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On June 25, 1998, about 0932 hours Hawaiian standard time, a Eurocopter, AS-350-BA, N594BK, operated by Ohana Helicopter Tours, collided with steep upsloping mountainous terrain near Mt. Waialeale, on the island of Kauai, Hawaii. Instrument meteorological conditions (IMC) existed in the vicinity of the accident site. The helicopter was destroyed, and the commercial pilot and the five passengers were fatally injured. A visual flight rules (VFR) company flight plan was filed with the operator. The accident occurred during an on-demand air taxi sightseeing flight that was performed under 14 CFR Part 135. The flight originated from the Lihue Airport, Kauai, about 0843.
The tour operator's president indicated that the purpose of the flight was to provide the fare-paying passengers with an aerial tour of the island of Kauai. The route of flight had previously been established, and it was known by the operator as its "Mokihana" tour route. This route circumnavigates the island, and provides for viewing specific topographical features. The flight normally lasts 48 to 50 minutes.
The operator's president reported that on June 25, it commenced flight operations for the day upon the departure of its three AS-350 helicopters from the Lihue Airport. The Lihue air traffic control personnel indicated that the helicopters took off in trail about 0840, 0842, and 0843. The helicopters' registration numbers were, respectively, N592BK, N593BK, and N594BK.
The operator's president also reported that the helicopters were scheduled to fly identical tours. Piloting the first helicopter was the company's chief pilot. The company's second most experienced line pilot flew the second helicopter, and the accident pilot, who had been employed for about 2.5 months, was the last to depart.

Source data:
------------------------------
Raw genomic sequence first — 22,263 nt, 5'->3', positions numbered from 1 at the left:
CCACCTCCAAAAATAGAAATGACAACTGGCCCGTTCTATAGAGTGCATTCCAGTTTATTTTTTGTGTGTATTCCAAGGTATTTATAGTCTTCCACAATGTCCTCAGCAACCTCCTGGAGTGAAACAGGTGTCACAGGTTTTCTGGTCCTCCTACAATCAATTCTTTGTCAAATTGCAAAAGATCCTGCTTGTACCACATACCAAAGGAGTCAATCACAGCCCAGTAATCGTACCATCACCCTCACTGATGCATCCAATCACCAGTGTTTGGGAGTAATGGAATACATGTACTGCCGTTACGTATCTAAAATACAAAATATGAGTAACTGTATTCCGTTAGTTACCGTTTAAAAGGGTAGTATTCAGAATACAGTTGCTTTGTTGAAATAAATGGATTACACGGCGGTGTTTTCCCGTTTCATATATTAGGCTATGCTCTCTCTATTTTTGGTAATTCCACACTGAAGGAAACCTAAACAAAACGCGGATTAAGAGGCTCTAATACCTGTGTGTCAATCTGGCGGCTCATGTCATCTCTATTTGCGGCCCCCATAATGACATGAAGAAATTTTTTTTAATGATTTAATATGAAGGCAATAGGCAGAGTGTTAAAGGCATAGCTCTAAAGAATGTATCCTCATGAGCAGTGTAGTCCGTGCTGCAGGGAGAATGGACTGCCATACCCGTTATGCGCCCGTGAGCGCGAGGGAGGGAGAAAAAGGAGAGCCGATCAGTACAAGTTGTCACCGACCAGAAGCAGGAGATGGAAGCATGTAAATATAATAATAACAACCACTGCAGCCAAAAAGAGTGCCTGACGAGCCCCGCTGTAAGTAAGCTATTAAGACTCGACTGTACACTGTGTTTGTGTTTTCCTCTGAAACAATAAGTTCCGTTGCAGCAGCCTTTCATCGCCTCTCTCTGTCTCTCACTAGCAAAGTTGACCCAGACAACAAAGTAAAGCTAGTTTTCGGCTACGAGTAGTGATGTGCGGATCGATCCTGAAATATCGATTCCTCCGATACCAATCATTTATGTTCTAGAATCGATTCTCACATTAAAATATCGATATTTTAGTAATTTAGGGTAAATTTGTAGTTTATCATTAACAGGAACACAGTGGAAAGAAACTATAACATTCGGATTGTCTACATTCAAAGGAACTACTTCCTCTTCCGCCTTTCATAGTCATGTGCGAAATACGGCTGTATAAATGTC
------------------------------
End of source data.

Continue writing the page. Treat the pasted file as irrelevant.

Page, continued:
The pilots flying the first and second helicopters reported that they maintained radio contact with each other and with the accident pilot throughout their flights. At no time did they hear any indication from the accident pilot that he was experiencing any mechanical problems with the helicopter. These pilots reported to the National Transportation Safety Board investigator that they believed their flights had been performed in a manner consistent with the operator's previously anticipated route of flight. No unusual conditions were encountered. The first and second helicopters landed back at the Lihue Airport about 0929 and 0931, respectively. Neither of the pilots reported having observed the accident.
Minutes prior to the crash the company pilot flying the second helicopter was in radio contact with the accident pilot. Subsequently, the second pilot made a statement to the Safety Board investigator regarding his recollection of these communications, as follows: